The 8 Best Table Saws

Updated December 24, 2017 by Jeff Newburgh

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We spent 42 hours on research, videography, and editing, to review the top options for this wiki. Regardless of whether you're a construction professional, a precision woodworker, or a DIY hobbyist tackling your next home-based shelving project, one of these handy table saws will help you get the job done fast. Our selections include models with durable cabinets, powerful motors, integrated fence rails, and even patented safety systems to protect you from on-the-job injuries. When users buy our independently chosen editorial picks, we may earn commissions to support our work. Skip to the best table saw on Amazon.

8. Makita 2705

The Makita 2705 features a tool-less modular blade guard system designed to provide you with easy measurements for precision cuts from its blade to the rip fence. Its riving knife can be set to one of 3 positions without having to remove the throat plate.
  • onboard storage for a power cord
  • built-in electric brake
  • it's on the pricey side
Brand Makita
Model 2705
Weight 84.5 pounds
Rating 4.5 / 5.0

7. DeWalt DWE7480

Don't let the lightweight or compact design of the DeWalt DWE7480 fool you into thinking it isn't up to the task. Its motor offers an impressive no load speed of 4,800 RPM, allowing it to cut through a variety of materials with ease. But the power switch is a pain to use.
  • metal roll cage withstands impacts
  • telescoping fence rails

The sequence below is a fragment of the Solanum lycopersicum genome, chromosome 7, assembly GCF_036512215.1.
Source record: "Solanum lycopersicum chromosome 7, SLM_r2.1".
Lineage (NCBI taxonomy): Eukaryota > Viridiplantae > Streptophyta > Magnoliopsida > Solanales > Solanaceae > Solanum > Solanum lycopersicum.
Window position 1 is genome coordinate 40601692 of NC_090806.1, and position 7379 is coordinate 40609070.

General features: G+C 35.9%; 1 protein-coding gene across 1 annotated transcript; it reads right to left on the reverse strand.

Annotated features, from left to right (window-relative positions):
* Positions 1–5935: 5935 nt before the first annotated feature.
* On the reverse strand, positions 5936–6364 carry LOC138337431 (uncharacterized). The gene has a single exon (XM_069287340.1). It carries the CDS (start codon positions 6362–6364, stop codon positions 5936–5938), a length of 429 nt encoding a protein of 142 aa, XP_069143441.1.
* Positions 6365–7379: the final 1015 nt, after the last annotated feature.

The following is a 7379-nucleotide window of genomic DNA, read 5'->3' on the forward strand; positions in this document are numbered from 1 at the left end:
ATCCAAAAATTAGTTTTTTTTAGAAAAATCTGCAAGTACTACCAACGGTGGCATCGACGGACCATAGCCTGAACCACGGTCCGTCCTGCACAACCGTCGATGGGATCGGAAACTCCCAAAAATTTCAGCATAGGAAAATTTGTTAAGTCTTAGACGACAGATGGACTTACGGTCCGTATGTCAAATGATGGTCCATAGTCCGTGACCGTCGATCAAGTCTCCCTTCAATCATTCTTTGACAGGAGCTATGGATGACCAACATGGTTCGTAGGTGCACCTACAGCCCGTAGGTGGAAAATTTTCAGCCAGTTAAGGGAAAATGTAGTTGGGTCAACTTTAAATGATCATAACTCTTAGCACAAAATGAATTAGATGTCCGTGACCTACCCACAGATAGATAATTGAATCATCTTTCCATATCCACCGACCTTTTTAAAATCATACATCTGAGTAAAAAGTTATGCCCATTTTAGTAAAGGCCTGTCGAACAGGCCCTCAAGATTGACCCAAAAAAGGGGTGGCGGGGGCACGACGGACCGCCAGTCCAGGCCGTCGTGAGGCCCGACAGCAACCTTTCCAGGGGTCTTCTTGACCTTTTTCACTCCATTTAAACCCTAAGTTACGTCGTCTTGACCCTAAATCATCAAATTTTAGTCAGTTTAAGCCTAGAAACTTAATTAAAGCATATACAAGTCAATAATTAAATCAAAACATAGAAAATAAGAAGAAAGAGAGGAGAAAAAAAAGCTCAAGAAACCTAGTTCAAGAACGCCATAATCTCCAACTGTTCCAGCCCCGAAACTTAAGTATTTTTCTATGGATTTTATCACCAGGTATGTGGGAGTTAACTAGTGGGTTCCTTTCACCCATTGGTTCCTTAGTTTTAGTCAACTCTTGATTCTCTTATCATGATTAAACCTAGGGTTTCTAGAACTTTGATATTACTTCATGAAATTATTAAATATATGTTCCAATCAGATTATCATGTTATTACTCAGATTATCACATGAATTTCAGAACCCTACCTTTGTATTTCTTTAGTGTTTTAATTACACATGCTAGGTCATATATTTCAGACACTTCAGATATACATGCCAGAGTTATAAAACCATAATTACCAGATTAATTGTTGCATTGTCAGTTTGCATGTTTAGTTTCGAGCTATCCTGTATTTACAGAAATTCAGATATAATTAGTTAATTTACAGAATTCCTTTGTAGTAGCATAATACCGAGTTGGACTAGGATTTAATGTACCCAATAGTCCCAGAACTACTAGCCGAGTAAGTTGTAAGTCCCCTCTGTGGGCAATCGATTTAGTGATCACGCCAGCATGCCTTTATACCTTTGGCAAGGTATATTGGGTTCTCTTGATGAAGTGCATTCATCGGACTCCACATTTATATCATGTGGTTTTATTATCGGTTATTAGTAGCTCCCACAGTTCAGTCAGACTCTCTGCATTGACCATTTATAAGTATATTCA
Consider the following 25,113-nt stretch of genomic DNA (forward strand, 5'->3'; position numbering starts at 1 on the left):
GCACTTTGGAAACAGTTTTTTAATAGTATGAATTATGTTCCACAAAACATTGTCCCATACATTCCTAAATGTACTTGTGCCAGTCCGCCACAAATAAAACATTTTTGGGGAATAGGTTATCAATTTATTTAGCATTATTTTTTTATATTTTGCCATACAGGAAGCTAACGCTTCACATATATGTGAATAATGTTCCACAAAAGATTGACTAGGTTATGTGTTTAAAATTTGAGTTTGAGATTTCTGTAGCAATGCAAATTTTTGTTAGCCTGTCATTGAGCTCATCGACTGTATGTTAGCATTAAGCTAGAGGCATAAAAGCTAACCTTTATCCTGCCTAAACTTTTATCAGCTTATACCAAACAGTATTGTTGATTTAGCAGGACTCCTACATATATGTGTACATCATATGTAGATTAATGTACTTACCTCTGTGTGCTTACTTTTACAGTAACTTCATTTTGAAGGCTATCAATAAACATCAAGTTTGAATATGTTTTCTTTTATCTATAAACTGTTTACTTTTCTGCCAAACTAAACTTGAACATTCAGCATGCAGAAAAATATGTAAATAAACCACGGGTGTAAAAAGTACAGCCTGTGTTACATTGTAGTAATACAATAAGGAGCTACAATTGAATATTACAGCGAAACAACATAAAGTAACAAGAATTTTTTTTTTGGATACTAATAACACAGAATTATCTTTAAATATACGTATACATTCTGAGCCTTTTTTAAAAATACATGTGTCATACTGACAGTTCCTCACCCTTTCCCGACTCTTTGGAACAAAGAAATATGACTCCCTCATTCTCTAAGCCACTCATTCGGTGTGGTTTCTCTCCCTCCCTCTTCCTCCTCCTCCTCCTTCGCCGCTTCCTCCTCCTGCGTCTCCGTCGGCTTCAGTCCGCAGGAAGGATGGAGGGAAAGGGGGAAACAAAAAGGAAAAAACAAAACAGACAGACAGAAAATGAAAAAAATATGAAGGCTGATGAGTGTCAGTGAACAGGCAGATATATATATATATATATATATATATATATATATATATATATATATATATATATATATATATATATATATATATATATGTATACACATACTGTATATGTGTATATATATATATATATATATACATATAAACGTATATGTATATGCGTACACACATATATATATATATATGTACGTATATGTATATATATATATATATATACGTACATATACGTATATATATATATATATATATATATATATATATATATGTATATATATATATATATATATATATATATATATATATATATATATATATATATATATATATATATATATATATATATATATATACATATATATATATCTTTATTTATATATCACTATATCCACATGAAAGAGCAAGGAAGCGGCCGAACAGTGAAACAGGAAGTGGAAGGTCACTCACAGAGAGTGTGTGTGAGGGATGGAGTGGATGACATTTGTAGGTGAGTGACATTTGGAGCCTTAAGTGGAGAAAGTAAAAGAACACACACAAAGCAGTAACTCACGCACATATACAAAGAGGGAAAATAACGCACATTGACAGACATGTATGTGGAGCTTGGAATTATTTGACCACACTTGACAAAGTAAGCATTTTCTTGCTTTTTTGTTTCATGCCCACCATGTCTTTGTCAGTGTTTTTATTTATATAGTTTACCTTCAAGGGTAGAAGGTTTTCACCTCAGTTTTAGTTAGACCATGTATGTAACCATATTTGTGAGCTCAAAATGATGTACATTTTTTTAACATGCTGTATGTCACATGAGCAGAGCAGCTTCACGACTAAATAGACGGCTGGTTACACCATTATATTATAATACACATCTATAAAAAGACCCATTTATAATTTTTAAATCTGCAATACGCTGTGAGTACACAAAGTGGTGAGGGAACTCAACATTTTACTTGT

• carbide blade is cheap
Brand DEWALT
Model DWE7480
Weight 53.7 pounds
Rating 3.8 / 5.0

6. Bosch 4100-09

Get yourself up and running quickly with the Bosch 4100-09. Setting it apart from much of the competition is its handy gravity rise system that is supported by a set of 8-inch pneumatic wheels designed to withstand the harsh terrains at most industrial job sites.
  • machined aluminum construction
  • motor speed of 3650 rpm
  • instructions are confusing
Brand Bosch
Model 4100-09
Weight 124.2 pounds
Rating 3.9 / 5.0

5. Shop Fox W1819

The versatile Shop Fox W1819 includes a miter gauge with a convenient pivoting flip stop that not only simplifies the process of making multiple cuts of equal width, but also allows the machine to cut through long workpieces without compromising your level of accuracy.
  • blade can tilt from 0-45 degrees
  • riving knife prevents kickback
  • assembly takes a while
Brand Shop Fox
Model W1819
Weight 536 pounds
Rating 4.4 / 5.0

4. DeWalt DWE7491RS

The DeWalt DWE7491RS is equipped with a powerful 15-amp motor and a 32.5-inch rip capacity, which allows it to cut effortlessly through a variety of hardwoods used for shelving or flooring projects. Unfortunately, the plastic miter gauge is pretty flimsy.